Soft-gamma-ray repeaters (SGRs) and anomalous X-ray pulsars (AXPs) are slowly rotating, isolated neutron stars that sporadically undergo episodes of long-term flux enhancement (outbursts) generally accompanied by the emission of short bursts of hard X-rays. This behaviour can be understood in the magnetar model, according to which these sources are mainly powered by their own magnetic energy. This is supported by the fact that the magnetic fields inferred from several observed properties of SGRs and AXPs are greater than - or at the high end of the range of - those of radio pulsars. In the peculiar case of SGR 0418+5729, a weak dipole magnetic moment is derived from its timing parameters, whereas a strong field has been proposed to reside in the stellar interior and in multipole components on the surface. Here we show that the X-ray spectrum of SGR 0418+5729 has an absorption line, the properties of which depend strongly on the star's rotational phase. This line is interpreted as a proton cyclotron feature and its energy implies a magnetic field ranging from 2 × 1014 gauss to more than 1015 gauss.

Published: 16 August 2013
During the six Cassini Titan flybys T83-T88 (May 2012 to November 2012) the electron density in the ionospheric peak region, as measured by the radio and plasma wave science instrument/Langmuir probe, has increased significantly, by 15-30%, compared to previous average. These measurements suggest that a long-term change has occurred in the ionosphere of Titan, likely caused by the rise to the new solar maximum with increased EUV fluxes. We compare measurements from TA, TB, and T5, from the declining phase of solar cycle 23 to the recent T83-T88 measurements during cycle 24, since the solar irradiances from those two intervals are comparable. The peak electron densities normalized to a common solar zenith angle Nnorm from those two groups of flybys are comparable but increased compared to the solar minimum flybys (T16-T71). The integrated solar irradiance over the wavelengths 1-80nm, i.e., the solar energy flux, Fe, correlates well with the observed ionospheric peak density values. Chapman layer theory predicts that Nnorm ~ Fek, with k=0.5. We find observationally that the exponent k=0.54ý0.18. Hence, the observations are in good agreement with theory despite the fact that many assumptions in Chapman theory are violated. This is also in good agreement with a similar study by Girazian and Withers (2013) on the ionosphere of Mars. We use this power law to estimate the peak electron density at the subsolar point of Titan during solar maximum conditions and find it to be about 6500cm-3, i.e., 85-160% more than has been measured during the entire Cassini mission.
Published: 14 August 2013
There are very few reports of flare signatures in the solar irradiance at H I Lyman alpha at 121.5 nm, i.e. the strongest line of the solar spectrum. The LYRA radiometer onboard PROBA2 has observed several flares for which unambiguous signatures have been found in its Lyman-alpha channel. Here we present a brief overview of these observations followed by a detailed study of one of them: the M2 flare that occurred on 8 February 2010. For this flare, the flux in the LYRA Lyman-alpha channel increased by 0.6 %, which represents about twice the energy radiated in the GOES soft X-ray channel and is comparable with the energy radiated in the He ii line at 30.4 nm. The Lyman-alpha emission represents only a minor part of the total radiated energy of this flare, for which a white-light continuum was detected. Additionally, we found that the Lyman-alpha flare profile follows the gradual phase but peaks before other wavelengths. This M2 flare was very localized and had a very brief impulsive phase, but more statistics are needed to determine if these factors influence the presence of a Lyman-alpha flare signal strong enough to appear in the solar irradiance.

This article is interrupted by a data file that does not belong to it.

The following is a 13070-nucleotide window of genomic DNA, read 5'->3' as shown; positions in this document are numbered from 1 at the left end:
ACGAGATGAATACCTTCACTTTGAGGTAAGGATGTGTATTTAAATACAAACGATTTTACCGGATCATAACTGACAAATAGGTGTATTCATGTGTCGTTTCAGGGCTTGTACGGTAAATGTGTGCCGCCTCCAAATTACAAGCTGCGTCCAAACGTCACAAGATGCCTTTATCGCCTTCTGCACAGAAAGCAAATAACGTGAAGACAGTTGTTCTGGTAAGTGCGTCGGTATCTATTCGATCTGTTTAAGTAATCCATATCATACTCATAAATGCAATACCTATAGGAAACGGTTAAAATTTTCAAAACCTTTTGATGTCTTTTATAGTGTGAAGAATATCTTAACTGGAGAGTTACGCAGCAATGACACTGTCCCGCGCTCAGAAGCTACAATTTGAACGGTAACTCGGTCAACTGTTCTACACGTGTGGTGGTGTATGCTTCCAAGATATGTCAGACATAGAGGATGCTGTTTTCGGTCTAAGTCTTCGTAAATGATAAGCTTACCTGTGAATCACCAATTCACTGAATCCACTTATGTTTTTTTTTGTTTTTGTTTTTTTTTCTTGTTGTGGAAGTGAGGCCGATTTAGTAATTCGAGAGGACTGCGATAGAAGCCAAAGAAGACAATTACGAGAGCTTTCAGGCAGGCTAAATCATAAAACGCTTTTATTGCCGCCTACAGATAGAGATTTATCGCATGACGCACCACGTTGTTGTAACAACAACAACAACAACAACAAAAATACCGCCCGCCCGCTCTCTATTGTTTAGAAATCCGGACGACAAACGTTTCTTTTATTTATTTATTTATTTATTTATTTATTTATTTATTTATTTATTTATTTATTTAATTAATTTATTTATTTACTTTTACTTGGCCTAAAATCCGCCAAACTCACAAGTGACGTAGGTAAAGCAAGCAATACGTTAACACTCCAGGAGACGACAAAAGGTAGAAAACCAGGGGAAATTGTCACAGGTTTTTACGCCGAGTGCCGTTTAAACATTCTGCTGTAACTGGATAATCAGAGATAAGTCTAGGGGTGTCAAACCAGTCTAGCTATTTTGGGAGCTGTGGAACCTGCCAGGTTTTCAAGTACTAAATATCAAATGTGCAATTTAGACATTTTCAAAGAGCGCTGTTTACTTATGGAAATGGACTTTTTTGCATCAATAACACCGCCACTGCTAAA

Published: 02 July 2013
The Sun Watcher with Active Pixels and Image Processing (SWAP) EUV imager onboard PROBA2 provides a non-stop stream of coronal extreme-ultraviolet (EUV) images at a cadence of typically 130 seconds. These images show the solar drivers of space-weather, such as flares and erupting filaments. We have developed a software tool that automatically processes the images and localises and identifies flares. On one hand, the output of this software tool is intended as a service to the Space Weather Segment of ESA's Space Situational Awareness (SSA) program. On the other hand, we consider the PROBA2/SWAP images as a model for the data from the Extreme Ultraviolet Imager (EUI) instrument prepared for the future Solar Orbiter mission, where onboard intelligence is required for prioritising data within the challenging telemetry quota. In this article we present the concept of the software, the first statistics on its effectiveness and the online display in real time of its results. Our results indicate that it is not only possible to detect EUV flares automatically in an acquired dataset, but that quantifying a range of EUV dynamics is also possible. The method is based on thresholding of macropixelled image sequences. The robustness and simplicity of the algorithm is a clear advantage for future onboard use.
Published: 02 July 2013
23-Sep-2019 09:26 UT